media coverage

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This topic contains 1 reply, has 2 voices, and was last updated by  r-at-work 13 years, 11 months ago.

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  • #1308

    r-at-work
    Member

    from “another BB” where I admit I lurk was a good ranting post by many about media coverage ( one guy wrote ‘what media coverage’)…

    I emailed the guy (professor)who was asking the original question… two points…

    1. he stated that local sports writers have little knowledge of marathoning but I countered that they probably had little knowledge of MANY sports, but with an encyclopedia & ‘google’ they could find out… just LAZY…

    2. another person slammed a fictional “fat, divorced, woman, holding down a job & raising the kids while trying to run” (not his exact words) as a human interest story… HEY that fat woman could have been me four years ago and I’d much rather hear about the FAST runners and what they do to get that way…

    I did like the comment about ‘the BB that will have coverage’…

    what’s sad is that some sports journalists (I’ve known a few in different cities) are fat, old wannabees who thought they would have been great if they only were ‘discovered’ by the right coach…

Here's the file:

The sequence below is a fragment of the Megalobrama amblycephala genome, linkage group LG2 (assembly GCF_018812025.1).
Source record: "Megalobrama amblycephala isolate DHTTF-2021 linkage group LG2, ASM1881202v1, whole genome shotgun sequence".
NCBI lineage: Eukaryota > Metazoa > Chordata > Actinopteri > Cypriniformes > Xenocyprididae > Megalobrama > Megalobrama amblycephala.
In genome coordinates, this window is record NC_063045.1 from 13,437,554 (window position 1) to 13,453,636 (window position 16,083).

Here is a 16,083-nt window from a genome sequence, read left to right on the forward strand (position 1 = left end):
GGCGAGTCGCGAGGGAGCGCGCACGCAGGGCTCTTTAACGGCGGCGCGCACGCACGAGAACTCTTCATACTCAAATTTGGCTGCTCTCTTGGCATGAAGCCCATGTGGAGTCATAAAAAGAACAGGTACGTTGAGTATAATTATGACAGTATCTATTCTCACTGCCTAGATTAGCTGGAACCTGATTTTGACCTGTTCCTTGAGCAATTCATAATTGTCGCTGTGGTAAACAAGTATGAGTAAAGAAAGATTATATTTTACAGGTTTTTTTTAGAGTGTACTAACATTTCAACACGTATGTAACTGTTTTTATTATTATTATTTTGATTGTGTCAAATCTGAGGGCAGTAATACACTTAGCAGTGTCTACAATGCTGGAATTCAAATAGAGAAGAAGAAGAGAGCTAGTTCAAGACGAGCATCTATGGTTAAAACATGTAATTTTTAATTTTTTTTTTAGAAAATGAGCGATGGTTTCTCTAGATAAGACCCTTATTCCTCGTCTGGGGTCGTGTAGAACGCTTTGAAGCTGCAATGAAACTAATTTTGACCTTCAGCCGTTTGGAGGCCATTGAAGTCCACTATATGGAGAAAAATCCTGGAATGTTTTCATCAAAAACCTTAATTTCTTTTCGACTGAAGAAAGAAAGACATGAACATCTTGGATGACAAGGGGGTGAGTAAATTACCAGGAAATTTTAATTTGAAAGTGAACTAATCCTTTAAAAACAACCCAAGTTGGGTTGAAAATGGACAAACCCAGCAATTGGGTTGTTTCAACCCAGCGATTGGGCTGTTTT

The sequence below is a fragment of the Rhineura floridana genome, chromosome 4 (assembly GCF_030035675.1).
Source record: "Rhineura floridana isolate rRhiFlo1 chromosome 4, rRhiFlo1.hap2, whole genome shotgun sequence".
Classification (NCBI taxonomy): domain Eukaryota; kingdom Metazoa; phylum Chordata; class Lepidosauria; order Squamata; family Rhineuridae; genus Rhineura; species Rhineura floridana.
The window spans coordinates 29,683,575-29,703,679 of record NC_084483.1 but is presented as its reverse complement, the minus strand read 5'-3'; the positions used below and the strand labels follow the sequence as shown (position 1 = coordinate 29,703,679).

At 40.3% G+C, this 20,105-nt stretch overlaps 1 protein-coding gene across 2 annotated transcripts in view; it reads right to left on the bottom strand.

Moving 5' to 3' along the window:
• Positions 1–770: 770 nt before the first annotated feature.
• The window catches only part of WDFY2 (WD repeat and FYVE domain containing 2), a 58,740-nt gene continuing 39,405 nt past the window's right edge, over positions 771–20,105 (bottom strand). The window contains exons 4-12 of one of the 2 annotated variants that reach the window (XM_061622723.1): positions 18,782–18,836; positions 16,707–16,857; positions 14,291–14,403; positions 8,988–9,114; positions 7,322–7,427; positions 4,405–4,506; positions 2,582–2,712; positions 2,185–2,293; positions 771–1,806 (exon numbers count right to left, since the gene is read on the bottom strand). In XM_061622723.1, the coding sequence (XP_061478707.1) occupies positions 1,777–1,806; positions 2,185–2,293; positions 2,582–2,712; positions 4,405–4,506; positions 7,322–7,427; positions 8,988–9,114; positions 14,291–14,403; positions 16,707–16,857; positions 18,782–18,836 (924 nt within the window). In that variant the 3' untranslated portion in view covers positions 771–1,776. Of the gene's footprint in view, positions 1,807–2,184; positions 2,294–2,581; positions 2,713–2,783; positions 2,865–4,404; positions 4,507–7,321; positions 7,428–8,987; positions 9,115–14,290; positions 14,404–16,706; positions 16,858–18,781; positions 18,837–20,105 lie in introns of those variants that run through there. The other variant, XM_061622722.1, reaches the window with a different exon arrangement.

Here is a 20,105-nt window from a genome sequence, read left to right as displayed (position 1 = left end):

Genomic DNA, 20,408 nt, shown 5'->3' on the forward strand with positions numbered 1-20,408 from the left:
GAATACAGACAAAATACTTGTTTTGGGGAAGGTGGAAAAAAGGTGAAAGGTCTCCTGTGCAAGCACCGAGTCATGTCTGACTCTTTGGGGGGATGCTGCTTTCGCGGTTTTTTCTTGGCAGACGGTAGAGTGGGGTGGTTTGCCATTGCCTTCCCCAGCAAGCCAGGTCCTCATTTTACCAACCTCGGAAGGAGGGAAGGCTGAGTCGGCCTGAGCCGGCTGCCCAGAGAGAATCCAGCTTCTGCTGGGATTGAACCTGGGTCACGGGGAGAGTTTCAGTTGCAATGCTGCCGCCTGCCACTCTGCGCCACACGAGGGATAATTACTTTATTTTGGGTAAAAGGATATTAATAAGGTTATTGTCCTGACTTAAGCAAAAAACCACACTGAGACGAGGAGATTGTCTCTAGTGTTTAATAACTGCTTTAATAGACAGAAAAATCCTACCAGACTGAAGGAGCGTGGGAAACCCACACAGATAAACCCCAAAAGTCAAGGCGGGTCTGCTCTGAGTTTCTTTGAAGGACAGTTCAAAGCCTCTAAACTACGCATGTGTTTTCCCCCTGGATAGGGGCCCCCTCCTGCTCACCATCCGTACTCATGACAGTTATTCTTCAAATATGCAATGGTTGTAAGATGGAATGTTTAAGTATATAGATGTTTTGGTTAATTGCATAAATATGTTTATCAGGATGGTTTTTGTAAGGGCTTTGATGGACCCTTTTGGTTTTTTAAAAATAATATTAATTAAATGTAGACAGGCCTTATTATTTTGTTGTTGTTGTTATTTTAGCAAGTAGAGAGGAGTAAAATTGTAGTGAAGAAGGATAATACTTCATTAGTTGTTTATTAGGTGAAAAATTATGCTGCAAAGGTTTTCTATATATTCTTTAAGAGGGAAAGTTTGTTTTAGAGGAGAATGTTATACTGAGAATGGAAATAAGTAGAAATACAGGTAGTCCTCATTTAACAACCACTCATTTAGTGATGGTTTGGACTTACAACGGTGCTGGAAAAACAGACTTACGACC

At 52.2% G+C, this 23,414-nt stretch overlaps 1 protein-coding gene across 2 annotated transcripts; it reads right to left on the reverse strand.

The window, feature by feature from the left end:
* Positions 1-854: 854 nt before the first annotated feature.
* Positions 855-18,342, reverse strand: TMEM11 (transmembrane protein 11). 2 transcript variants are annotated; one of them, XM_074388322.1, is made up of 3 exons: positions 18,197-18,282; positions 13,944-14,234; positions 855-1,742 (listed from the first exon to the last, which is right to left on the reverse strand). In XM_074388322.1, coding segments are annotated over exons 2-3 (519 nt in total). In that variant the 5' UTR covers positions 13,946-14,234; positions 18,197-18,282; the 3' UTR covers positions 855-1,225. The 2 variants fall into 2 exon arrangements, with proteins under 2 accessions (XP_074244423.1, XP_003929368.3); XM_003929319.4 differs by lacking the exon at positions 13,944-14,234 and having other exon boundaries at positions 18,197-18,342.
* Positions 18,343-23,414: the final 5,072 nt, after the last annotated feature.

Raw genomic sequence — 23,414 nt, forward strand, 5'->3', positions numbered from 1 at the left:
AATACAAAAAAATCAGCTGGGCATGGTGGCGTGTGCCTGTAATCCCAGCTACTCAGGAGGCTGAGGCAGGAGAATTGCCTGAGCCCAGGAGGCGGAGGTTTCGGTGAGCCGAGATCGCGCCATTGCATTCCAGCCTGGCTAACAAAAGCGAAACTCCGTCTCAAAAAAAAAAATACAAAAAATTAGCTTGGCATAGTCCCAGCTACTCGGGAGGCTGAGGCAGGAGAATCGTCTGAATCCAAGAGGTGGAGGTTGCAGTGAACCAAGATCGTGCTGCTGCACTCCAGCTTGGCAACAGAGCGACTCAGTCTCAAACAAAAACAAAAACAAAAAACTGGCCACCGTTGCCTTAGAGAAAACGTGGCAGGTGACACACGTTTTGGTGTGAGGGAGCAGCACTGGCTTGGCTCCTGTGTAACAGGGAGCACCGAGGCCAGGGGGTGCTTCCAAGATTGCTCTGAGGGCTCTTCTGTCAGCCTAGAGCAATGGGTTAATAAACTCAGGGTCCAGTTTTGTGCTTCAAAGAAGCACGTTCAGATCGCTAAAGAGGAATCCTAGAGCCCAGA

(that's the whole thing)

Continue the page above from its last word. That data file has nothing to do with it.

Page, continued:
-r

  • #13816

    Ryan
    Keymaster

    I think some comments on that other place were great, especially one specifically that mentioned a few points I was actually thinking of much more articulately than I could have.

    The point was in response to a comment that the “fat guy managing to run a marathon” makes for a better story than a 135 pound athlete running the same distance given the fact that the average reader doesn’t know squat about what it takes to run a marathon. My first thought when reading that was that the average reader doesn’t know squat about what it takes to make it to the NFL, NBA, NHL, MLB, or for that matter the NCAA. That doesn’t keep sports journalists from covering those athletes so they can cover beer league softball and 3 on 3 basketball players that the average reader can associate with. This point that I was actually ready to make was articulated by another much better than I could have done so before I had a chance to reply.

    Bottom line, unfortunately, the people I know at least have come to expect poor coverage of the competitive aspect of running in favor of human interest stories. I personally know I am pleasantly surprised when I see any real coverage of competitive running/T&F. As was mentioned in that well written post, it simply boils down to lazy journalism. Writers don’t look for the stories of the elites and how hard they have worked to get where they are. This results in readers never getting a chance to see the competitive side of running and never understanding how hard it is to be a competitive runner. How many times have I heard “I could win X race if I wanted to” when X race is won by elite or sub-elite runners. I recently had a forum/e-mail exchange with someone who is new to running but wants to win a 4.4 mile race this fall which was won last year in 22 minutes. If it were that simple, we all would be running that fast and this 4.4 mile race would be won in 16 minutes.

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